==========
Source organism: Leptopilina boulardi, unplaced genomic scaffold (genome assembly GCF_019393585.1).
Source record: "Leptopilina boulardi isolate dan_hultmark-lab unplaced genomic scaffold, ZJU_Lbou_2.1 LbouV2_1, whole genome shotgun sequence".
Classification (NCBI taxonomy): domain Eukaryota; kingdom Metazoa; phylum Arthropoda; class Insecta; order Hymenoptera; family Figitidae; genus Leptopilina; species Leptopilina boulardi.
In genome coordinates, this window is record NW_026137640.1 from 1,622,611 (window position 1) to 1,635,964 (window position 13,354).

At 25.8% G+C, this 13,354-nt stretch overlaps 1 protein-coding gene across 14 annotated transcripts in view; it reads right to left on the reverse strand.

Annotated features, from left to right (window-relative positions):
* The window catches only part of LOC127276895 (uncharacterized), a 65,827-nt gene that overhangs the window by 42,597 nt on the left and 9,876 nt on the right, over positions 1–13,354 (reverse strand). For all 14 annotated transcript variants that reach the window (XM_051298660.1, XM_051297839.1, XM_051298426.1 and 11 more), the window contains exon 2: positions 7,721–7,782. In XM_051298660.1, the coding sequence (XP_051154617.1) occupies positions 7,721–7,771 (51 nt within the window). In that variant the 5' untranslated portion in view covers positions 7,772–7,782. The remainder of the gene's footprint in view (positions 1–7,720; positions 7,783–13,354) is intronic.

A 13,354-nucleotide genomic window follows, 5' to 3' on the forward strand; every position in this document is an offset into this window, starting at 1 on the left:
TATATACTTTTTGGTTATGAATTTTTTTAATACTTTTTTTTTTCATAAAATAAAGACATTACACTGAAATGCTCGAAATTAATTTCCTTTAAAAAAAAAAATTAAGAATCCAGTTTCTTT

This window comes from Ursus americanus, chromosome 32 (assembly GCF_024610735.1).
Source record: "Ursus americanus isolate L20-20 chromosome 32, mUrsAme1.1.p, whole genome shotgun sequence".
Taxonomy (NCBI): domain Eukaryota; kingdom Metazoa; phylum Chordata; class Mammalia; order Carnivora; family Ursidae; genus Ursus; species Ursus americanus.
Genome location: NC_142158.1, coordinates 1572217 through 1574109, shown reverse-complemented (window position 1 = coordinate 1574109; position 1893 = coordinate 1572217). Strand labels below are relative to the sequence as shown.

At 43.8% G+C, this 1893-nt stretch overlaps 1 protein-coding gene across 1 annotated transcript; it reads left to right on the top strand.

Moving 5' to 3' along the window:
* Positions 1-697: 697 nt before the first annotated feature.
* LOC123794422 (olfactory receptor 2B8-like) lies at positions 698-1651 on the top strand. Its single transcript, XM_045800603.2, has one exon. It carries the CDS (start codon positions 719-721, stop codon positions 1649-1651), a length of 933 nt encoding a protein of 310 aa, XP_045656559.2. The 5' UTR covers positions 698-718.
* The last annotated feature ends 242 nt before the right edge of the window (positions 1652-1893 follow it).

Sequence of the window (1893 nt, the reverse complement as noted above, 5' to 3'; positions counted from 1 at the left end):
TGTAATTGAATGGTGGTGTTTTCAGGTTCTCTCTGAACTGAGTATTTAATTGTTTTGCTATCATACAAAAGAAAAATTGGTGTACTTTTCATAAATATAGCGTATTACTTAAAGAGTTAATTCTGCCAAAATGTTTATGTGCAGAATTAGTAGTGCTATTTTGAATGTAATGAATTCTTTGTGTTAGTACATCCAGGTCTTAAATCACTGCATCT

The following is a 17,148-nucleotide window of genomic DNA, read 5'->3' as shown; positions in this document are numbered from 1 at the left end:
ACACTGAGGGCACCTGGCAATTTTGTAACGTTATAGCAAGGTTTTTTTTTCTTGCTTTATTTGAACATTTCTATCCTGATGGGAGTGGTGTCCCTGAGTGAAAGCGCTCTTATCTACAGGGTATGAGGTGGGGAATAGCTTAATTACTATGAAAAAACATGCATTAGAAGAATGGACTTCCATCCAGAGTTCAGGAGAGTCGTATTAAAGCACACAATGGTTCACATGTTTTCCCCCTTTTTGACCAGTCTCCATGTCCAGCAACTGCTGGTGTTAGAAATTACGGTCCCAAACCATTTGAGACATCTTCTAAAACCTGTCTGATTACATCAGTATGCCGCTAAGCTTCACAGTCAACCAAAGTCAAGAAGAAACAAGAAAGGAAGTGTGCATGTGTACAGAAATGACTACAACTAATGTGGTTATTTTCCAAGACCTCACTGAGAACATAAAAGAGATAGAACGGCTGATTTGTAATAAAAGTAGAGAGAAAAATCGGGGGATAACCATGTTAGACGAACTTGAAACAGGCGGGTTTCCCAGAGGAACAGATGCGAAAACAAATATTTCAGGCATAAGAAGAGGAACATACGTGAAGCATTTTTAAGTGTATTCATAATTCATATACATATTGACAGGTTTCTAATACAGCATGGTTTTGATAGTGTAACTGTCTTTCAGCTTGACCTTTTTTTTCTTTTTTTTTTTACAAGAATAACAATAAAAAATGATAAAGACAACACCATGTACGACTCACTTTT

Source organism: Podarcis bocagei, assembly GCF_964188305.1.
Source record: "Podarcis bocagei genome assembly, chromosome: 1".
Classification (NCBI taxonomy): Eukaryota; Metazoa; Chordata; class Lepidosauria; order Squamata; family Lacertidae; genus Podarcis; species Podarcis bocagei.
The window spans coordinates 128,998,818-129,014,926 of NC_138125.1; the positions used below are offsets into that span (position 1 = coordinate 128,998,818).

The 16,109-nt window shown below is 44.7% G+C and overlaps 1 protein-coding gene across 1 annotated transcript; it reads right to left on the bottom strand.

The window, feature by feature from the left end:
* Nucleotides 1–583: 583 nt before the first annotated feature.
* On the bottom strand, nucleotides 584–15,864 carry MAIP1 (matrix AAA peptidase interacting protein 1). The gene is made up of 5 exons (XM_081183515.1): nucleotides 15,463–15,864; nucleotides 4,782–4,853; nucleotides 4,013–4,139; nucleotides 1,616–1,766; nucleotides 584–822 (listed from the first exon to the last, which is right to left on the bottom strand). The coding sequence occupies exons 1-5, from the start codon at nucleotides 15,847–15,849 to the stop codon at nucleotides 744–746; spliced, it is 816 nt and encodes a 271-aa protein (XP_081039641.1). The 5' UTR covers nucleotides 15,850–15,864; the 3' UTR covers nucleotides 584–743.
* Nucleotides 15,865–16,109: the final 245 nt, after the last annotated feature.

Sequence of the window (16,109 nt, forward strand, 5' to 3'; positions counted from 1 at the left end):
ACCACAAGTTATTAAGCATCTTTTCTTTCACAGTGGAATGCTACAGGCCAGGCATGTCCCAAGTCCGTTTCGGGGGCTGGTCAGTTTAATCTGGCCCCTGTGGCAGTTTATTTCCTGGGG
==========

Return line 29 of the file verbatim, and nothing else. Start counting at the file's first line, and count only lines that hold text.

* Nucleotides 1–583: 583 nt before the first annotated feature.